Simplify Complexity: Mastering the Art of Simplicity

Earlier this year, I wrote an article about the hard work it takes to make something look easy. I quoted several people from sports, entertainment and business. The gist of the article was that we work hard to make doing business with us easy. Consider the quote I used from Steve Jobs of Apple, who said, “It takes a lot of hard work to make something look simple.”  

Notice that Jobs’ quote uses the word simple. Sometimes, people confuse simple with easy, and it’s important to recognize the difference between the two words. 

So, let’s take this concept to the next level. It’s not only about making something look easy. It’s about simplifying the complicated. 

When I’m asked to give a customer experience keynote speech, one of the points I like to make is the importance of simplifying the complicated. All of my books are easy to read. Some say the concepts are simple, but the reality is that they are often not. They are just presented in a way that simplifies the concepts for the reader. And we must do the same in business.  

Customers don’t want or like complication, confusion, or friction. They want a customer-friendly experience, but they also want the overall experience to be convenient. My annual customer service and CX research includes some very compelling findings that will make you want to simplify your customers’ experience. For example, 94% of the more than 1,000 consumers we surveyed said convenience is important, 87% of customers will recommend a convenient company or brand, and 70% will pay more for convenience.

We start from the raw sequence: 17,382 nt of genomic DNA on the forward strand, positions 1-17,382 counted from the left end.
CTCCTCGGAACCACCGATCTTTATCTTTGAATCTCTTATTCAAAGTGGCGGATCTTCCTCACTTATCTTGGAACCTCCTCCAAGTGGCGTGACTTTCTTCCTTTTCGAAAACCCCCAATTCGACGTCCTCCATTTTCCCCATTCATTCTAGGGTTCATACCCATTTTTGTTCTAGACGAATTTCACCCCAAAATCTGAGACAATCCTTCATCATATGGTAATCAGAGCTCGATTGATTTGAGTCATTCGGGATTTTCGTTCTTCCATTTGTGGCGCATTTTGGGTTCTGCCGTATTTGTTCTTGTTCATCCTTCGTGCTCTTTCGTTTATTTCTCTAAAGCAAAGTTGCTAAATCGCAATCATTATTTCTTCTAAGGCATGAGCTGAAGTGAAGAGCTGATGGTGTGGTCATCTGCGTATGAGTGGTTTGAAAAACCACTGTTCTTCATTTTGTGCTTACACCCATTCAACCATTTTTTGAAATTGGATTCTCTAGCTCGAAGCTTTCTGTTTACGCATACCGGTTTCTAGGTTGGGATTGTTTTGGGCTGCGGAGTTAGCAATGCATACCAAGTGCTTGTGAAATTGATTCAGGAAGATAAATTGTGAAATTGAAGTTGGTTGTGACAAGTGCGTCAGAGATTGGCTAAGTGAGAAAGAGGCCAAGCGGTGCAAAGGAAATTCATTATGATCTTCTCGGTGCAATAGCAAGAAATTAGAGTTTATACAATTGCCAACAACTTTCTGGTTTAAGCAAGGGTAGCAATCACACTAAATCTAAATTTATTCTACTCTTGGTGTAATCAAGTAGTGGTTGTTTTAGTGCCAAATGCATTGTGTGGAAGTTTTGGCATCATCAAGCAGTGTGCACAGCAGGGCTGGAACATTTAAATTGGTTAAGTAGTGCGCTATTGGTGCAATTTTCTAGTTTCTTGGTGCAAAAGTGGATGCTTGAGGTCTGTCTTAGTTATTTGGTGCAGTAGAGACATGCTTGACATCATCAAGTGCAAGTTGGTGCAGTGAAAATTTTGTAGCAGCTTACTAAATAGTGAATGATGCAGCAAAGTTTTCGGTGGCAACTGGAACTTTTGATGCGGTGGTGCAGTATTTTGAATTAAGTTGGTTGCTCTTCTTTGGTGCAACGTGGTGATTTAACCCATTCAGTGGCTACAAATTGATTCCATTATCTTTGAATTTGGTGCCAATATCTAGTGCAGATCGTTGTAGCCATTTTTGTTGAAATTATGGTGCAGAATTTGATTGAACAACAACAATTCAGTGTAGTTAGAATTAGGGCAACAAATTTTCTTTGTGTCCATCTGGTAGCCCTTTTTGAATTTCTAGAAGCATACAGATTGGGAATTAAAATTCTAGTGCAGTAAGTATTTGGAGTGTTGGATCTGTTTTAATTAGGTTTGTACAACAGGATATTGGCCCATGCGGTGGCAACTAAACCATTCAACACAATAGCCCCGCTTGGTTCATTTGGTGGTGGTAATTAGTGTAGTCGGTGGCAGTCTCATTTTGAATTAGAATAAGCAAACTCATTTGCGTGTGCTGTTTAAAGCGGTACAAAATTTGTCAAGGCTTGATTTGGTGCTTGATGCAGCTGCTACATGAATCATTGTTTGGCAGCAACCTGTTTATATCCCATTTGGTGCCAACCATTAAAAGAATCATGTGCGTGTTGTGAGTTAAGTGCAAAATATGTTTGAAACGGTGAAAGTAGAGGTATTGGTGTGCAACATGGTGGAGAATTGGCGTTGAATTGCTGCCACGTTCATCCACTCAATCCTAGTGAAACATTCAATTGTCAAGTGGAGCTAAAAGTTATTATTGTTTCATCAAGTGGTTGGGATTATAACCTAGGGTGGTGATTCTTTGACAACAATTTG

As important as convenience is to the customer experience, there is more to “de-complicating” the overall experience. For example, how clear are your marketing messages and product descriptions? I’ve been to websites where, after reading everything on the company’s home page, I still don’t know exactly what they do. They’ve complicated their message. 

The concept of simplicity is financially powerful. Siegel+Gale is a consulting firm that specializes in making brands simple. Its research shows an incredible financial benefit to creating simplicity. In 2009, if you invested in a group of companies recognized for simplicity, you would have dramatically outperformed the stock market by a whopping 1,600%, proving that simplicity delivers in ROI.  

It’s important to remember that simple does not always mean easy. You can have a very complicated and highly technical product. My sister used to work with companies to rewrite complicated software manuals so the average person could understand them. And that’s a perfect example of making the complicated simple.

Related: Customer Experience: The Maintenance of Your Business Engine